*Following in the footsteps of its “My Brother’s Keeper” program to help boys of color, the White House is stepping up again with a similar effort aimed at providing assistance to women and girls of color.
The Washington Post reports the effort was made known last Friday (Nov. 13) at a forum hosted by the White House Council on Women and Girls that sought to determine ways it could improve the lives of females of color via a commitment of $118 million in assistance from public and private organizations to kick things off.
The money for the five-year initiative will be used to help bring women and girls out of poverty.
The Post notes the mention of a report called “Advancing Equity for Women and Girls of Color” by panelists at the forum. The report touches on various issues affecting the group that include education, criminal justice, health and economic conditions. In addition the education section of the report was noted in pursuing ways to reduce the number of school suspensions for girls of color as well as highlighting the council’s push to encourage more young women to pursue STEM specialties.
Funds for the initiative are set to come from the Ms. Foundation for Women and Prosperity Together as the organizations pledged to contribute $100 million over five years to develop programs to lift these women and girls out of poverty. Prosperity Together is comprised of 20 different women’s organizations. Founded in 1972, he Ms. Foundation is dedicated toward delivering funding and resources to organizations that work to elevate the voice of women and girls across lines of race and class in communities throughout the nation.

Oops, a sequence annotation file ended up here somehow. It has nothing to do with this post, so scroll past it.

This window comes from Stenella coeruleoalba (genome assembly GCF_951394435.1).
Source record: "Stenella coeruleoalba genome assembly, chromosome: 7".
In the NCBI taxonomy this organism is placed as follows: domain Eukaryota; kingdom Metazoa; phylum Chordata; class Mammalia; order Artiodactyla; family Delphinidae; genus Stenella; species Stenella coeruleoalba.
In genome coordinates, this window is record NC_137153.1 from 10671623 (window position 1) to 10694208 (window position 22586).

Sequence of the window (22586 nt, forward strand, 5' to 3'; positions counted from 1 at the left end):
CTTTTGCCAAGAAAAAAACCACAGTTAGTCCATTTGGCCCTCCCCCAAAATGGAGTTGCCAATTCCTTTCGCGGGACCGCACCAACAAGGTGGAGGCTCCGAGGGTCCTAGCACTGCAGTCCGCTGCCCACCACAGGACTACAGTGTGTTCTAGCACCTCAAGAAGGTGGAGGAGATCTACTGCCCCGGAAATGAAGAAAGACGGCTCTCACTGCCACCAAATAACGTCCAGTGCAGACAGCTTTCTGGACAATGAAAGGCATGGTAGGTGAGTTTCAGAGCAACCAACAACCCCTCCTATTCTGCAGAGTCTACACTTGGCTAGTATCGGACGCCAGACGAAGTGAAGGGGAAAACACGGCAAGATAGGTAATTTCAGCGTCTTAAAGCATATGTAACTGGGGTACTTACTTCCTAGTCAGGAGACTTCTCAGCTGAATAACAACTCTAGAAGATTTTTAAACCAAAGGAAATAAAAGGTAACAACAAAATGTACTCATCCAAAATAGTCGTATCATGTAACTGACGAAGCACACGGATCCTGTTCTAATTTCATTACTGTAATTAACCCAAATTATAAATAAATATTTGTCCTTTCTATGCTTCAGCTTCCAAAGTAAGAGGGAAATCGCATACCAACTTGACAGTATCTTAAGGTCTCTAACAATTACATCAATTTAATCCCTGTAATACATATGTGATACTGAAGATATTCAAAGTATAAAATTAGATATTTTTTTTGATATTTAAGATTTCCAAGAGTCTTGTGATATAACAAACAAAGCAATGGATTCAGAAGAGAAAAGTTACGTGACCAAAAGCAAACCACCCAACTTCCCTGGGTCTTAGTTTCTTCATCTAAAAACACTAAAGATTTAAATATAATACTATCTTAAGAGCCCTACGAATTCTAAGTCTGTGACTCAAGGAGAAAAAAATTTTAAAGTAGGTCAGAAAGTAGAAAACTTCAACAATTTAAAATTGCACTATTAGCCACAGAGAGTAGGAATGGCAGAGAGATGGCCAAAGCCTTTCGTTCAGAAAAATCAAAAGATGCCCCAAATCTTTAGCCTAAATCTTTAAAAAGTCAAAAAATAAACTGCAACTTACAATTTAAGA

The remainder of the $118 million was pledged by the Collaborative to Advance Equity through Research. According to the Post, the organization input will consist of studying and collecting data to identify struggles and challenges faced by women and girls of color in order to come up with solutions to overcome these items.
Money from the Ms. Foundation and Prosperity Together could be utilized to benefit the initiative with providing job training, encouraging entrepreneurship, or paying for childcare that would allow mothers to work during the day.